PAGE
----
At Intel, Johnson was a key part of the 100-person Interaction and Experience Research Lab (IXR Lab), focused on defining new user experiences and new computing platforms. He spent his time reimagining how all of us will experience computing in the future and, of course, how we experience news and media content and interaction on digital devices.
Now as a futurist working with the clients of Frost & Sullivan, which develops growth strategies for emerging businesses, the public sector, and the investment community, he comes into contact with many financial managers, some of whom are uncomfortable with his work because of their mandate to maximise shareholder value in the near term.
Every futurist you speak to invokes the name of Alvin Toffler, the celebrated author of Future Shock, who died in 2016. The best-selling book, published in 1970, forecast how people and institutions of the late 20th century would contend with the immense strains and soaring opportunities of accelerating change. It sold millions of copies and was translated into dozens of languages, catapulting Toffler to international fame and spawning the business of futurism that exists today.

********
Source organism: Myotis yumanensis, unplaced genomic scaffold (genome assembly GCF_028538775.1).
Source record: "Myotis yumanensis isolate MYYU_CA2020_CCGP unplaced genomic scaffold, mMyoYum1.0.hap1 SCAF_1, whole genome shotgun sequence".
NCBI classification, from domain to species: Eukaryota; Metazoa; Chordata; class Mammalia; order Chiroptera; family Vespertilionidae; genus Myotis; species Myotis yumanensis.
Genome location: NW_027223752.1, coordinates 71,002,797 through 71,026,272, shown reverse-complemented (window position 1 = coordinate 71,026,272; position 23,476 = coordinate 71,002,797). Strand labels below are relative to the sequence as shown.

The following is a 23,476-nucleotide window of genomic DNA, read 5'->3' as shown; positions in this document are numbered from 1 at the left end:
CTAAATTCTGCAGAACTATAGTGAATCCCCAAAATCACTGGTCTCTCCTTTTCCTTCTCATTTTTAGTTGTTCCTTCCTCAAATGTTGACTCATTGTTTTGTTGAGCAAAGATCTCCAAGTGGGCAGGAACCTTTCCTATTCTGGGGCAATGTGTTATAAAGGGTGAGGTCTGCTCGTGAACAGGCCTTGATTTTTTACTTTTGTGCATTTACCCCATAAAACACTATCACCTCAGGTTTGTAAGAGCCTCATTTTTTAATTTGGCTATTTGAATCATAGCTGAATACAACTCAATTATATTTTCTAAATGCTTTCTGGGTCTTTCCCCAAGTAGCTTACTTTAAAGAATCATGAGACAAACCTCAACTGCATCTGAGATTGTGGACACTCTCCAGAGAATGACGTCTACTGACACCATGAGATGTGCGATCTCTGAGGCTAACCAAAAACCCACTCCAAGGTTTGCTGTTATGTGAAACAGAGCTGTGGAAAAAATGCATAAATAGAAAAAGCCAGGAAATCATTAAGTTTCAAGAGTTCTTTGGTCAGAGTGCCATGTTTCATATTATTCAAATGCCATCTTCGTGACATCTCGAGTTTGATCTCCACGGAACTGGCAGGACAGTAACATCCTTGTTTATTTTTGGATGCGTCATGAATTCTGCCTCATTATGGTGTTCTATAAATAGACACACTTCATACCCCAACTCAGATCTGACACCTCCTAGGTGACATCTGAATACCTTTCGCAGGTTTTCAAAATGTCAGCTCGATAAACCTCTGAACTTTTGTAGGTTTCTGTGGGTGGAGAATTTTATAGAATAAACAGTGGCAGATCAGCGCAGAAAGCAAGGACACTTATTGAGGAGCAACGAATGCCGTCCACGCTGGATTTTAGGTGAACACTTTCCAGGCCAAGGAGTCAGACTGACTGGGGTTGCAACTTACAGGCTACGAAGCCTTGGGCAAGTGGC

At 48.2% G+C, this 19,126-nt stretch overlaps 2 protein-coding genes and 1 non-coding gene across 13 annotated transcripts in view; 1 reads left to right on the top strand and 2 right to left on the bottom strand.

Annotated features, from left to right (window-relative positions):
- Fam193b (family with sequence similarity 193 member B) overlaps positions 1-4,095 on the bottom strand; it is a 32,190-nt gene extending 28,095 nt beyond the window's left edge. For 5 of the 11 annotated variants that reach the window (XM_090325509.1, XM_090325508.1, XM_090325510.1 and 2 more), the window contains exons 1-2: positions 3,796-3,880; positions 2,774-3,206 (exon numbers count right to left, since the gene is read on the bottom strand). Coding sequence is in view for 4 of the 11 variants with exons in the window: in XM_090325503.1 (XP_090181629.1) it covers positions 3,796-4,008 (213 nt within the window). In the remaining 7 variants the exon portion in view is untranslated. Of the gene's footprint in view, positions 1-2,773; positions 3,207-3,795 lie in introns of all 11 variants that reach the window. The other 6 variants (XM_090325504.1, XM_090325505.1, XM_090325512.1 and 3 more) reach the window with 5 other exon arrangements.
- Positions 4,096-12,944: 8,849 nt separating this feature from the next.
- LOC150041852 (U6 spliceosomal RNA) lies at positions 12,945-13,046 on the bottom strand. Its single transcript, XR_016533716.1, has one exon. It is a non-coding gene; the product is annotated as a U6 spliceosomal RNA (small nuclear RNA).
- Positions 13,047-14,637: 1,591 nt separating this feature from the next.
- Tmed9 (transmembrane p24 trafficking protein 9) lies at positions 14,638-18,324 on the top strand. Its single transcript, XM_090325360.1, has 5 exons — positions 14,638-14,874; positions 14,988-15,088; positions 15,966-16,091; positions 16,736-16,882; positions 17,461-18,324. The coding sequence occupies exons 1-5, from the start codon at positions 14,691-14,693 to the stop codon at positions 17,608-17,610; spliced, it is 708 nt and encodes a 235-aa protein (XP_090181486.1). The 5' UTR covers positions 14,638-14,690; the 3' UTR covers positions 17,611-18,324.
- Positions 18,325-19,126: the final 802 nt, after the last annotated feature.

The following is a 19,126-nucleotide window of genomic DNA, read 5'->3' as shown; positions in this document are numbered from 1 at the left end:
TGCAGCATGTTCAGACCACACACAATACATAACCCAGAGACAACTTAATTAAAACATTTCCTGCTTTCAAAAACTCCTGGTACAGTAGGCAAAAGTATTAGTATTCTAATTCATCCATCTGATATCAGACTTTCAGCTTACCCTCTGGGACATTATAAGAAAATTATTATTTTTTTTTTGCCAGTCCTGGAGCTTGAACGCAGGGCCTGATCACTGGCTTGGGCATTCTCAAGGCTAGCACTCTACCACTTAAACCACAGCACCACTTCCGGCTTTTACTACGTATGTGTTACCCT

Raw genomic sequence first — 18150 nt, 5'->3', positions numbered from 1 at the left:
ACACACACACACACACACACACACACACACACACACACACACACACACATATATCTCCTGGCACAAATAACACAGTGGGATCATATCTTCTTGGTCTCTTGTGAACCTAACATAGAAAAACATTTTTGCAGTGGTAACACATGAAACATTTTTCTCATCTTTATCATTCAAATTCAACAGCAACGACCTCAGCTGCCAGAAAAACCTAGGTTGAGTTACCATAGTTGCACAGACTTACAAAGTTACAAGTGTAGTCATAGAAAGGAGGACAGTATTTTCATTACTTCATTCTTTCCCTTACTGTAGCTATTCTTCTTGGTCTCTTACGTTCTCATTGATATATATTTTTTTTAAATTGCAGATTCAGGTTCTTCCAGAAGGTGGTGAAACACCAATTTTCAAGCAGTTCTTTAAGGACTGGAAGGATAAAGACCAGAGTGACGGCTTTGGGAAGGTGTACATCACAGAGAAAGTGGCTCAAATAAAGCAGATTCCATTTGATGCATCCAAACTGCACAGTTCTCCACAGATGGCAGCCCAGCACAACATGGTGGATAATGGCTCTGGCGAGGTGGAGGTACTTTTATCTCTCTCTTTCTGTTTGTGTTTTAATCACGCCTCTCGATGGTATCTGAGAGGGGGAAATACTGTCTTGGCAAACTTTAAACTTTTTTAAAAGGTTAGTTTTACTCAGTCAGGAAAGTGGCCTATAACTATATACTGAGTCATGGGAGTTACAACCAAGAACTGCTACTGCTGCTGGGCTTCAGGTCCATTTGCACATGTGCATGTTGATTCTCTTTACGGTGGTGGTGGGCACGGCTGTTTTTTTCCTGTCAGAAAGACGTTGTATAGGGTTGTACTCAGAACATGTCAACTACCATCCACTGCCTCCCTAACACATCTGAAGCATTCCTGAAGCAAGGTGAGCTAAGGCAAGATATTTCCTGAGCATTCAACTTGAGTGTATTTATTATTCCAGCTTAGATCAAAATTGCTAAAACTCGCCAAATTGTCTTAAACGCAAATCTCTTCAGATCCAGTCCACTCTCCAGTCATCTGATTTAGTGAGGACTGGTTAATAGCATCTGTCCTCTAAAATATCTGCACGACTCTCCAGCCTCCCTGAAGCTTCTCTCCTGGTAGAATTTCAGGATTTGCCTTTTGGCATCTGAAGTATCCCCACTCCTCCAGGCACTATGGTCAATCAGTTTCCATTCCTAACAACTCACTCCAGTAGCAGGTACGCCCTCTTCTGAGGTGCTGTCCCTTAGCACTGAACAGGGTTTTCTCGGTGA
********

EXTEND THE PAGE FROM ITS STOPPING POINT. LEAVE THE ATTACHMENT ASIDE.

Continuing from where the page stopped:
His predictions about the consequences to culture, the family, government, and the economy were remarkably accurate, and he foresaw the development of cloning, the popularity and influence of personal computers, and the invention of the internet, cable television, and telecommuting.
One futurist explained futurism as simply staying keenly attuned to trends in the laboratories and research centres around the world, taking note of even things that seem impractical or useless.
Futurists then ask: “What if they found a way to do that thing 10,000 times as quickly/powerfully/well? What if someone weaponised it? Monopolised it? Or commercialised it, enabling millions of people to do this new thing routinely? What would society look like if everybody took this new thing for granted?”
So, if you think your business could benefit from the services of a futurist, how do you go about hiring one with the right mix of skills and capabilities?
As with many sectors, the calibre of talent is highly variable, but the best in the business have sizeable capacity to illuminate potential risks, opportunities, and routes of navigation to the envisaged future.